Sustain Your Rage

When you google Di Riddell, the top links are to a life coach. ‘Di Riddell brings out the best in people,’ her website reads. For the new ANU Student Centre in Kambri, this seems like a wonderfully aspirational namesake. But the first Di Riddell has no links to ANU. Dig a little deeper, and a second Di Riddell appears.

Di Riddell, born Diana Gould, moved to Australia in the early 1960s, in the midst of the Cuban Missile Crisis. A friend’s request that she fill in a week-long vacancy at the ANU Student Association led to a 30 year career at ANU. At the time she joined the Association, it was the only association with a leader elected democratically.

During her time, she placed herself at the centre of a David and Goliath struggle for student representation at ANU Council. In doing so, she became an important advocate for students.

She facilitated campaigns for health services at ANU, particularly during drug crises. She also took a stand against the lack of condoms in Canberra. In 1972, she organised a condom vending machine to be brought from a brothel in Sydney, to enable safe sexual practices for students. In a 1977 edition of Woroni, one student publicly thanked Di for helping him find emergency housing.

She became known for averting crises, organising food and beds for activists and negotiating with the police. She established strong relationships with ACT officials while bailing out mass arrested students.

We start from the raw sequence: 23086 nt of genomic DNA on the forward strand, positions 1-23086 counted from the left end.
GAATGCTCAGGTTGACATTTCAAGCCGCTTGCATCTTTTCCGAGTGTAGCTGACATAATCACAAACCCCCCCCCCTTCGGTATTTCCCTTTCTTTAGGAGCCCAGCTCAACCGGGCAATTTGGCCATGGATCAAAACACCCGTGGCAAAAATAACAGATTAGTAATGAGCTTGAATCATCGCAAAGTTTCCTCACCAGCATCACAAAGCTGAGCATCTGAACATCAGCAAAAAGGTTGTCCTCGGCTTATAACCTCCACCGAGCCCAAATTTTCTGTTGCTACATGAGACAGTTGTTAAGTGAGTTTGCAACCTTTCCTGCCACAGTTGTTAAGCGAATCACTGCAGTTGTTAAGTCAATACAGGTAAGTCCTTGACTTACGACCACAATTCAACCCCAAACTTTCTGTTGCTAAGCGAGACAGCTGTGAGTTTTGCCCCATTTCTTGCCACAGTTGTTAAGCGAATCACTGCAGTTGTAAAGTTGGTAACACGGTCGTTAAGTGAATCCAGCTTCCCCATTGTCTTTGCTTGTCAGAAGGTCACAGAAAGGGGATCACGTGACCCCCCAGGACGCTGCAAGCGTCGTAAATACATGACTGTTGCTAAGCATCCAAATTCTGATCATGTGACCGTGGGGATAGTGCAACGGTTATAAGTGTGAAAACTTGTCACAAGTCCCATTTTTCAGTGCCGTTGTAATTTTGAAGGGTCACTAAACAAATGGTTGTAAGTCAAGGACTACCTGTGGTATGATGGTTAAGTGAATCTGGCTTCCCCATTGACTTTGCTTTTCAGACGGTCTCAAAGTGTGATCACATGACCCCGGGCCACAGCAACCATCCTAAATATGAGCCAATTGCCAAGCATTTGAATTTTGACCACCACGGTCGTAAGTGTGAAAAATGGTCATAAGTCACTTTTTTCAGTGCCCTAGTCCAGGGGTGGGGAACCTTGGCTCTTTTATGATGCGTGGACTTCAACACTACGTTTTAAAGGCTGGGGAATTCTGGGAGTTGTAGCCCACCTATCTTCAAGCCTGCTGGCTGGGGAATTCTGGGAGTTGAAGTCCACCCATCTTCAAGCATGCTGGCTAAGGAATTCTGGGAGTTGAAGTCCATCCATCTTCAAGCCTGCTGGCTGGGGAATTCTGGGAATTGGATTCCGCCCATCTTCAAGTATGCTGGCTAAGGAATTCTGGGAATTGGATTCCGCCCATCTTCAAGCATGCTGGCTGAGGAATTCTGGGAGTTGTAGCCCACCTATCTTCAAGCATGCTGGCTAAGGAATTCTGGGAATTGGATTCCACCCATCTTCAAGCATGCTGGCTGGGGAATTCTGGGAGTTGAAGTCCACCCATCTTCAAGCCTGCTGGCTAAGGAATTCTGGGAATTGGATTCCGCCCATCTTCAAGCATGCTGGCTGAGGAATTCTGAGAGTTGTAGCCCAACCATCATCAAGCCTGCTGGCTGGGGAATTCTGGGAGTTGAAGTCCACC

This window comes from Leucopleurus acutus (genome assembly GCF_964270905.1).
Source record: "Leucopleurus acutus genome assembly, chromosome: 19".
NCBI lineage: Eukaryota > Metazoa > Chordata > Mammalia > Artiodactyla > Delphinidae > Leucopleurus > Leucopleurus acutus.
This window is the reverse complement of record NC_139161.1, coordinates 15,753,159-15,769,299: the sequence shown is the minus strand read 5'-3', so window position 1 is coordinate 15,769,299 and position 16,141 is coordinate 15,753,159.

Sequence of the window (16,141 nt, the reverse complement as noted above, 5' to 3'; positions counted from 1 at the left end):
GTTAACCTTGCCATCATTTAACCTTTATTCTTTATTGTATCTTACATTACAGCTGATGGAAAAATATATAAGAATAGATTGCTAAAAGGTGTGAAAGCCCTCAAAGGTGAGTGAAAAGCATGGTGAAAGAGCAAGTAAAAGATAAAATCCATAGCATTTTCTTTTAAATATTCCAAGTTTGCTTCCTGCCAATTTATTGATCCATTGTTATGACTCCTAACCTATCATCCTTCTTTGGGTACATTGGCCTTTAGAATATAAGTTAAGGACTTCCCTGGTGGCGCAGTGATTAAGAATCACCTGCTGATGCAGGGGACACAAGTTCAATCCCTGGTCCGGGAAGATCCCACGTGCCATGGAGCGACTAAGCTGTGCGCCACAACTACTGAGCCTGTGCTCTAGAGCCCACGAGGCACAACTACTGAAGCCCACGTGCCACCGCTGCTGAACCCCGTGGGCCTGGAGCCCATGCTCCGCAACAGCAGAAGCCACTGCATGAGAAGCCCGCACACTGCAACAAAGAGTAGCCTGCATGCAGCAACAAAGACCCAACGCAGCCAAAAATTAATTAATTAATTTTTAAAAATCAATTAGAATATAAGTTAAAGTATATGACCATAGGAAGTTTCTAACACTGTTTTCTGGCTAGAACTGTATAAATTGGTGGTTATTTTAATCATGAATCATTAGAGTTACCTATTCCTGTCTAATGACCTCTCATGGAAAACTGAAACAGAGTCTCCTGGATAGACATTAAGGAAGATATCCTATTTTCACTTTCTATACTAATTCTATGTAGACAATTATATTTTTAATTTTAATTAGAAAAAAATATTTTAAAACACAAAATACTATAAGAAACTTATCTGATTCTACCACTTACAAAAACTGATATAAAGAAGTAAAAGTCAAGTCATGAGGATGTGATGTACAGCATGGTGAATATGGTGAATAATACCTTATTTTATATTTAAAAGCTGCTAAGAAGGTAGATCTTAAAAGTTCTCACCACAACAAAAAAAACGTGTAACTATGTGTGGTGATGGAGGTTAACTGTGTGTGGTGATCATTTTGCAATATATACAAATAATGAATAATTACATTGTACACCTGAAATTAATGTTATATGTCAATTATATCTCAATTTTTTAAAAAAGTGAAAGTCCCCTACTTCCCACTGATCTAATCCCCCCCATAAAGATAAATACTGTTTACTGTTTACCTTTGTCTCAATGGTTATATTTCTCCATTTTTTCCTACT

“When a student demonstration was pending,” Detective Sergeant Ron Dillon told The Canberra Times in 1995, “I knew Di would be putting aside the Bail Money.”

Di Riddell’s administrative tasks ultimately spread across almost all social and political campaigns of the late 20th century. She was at the heart of ANU’s campaigns for women’s rights, against Vietnam War conscription, and even the Aboriginal Tent Embassy. She organised blankets for fasting East Pakistan protesters in Canberra in the 1970s, and facilitated boycotting of the Springboks.

In 1990, the Student Association was dissolved, and Di moved to the ANU Arts Centre. The Arts Revue was what drew Di to the Student Association at first instance in the 1960s. As time went on, her interest in the Arts increased, and led to her eventual nineties move.

The lessening of student activism in these years was clearly another motivator for Di’s move. Speaking to The Canberra Times in the 1990s, she said “They couldn’t sustain their rage… They’re only interested in themselves.”

Today, essential places of community engagement and grassroots activism are indebted to Di Riddell for their institution at the ANU and in Canberra. The Drill Hall Gallery, the Food Co-op and Radio Station 2XX all have links to Di’s tenure.

The ANU Naming Committee’s choice to have the Student Centre adorned with Di’s name pays homage to the strong role ANU has historically played in activism and political engagement throughout Australia. Her influence has continuing significance for activists on campus today.

The Di Riddell Student Centre is home to Admissions, Access & Inclusion, Overseas Student Health Cover, ANUSA, PARSA, Student Experience & Career Development, Global Programs, and Woroni.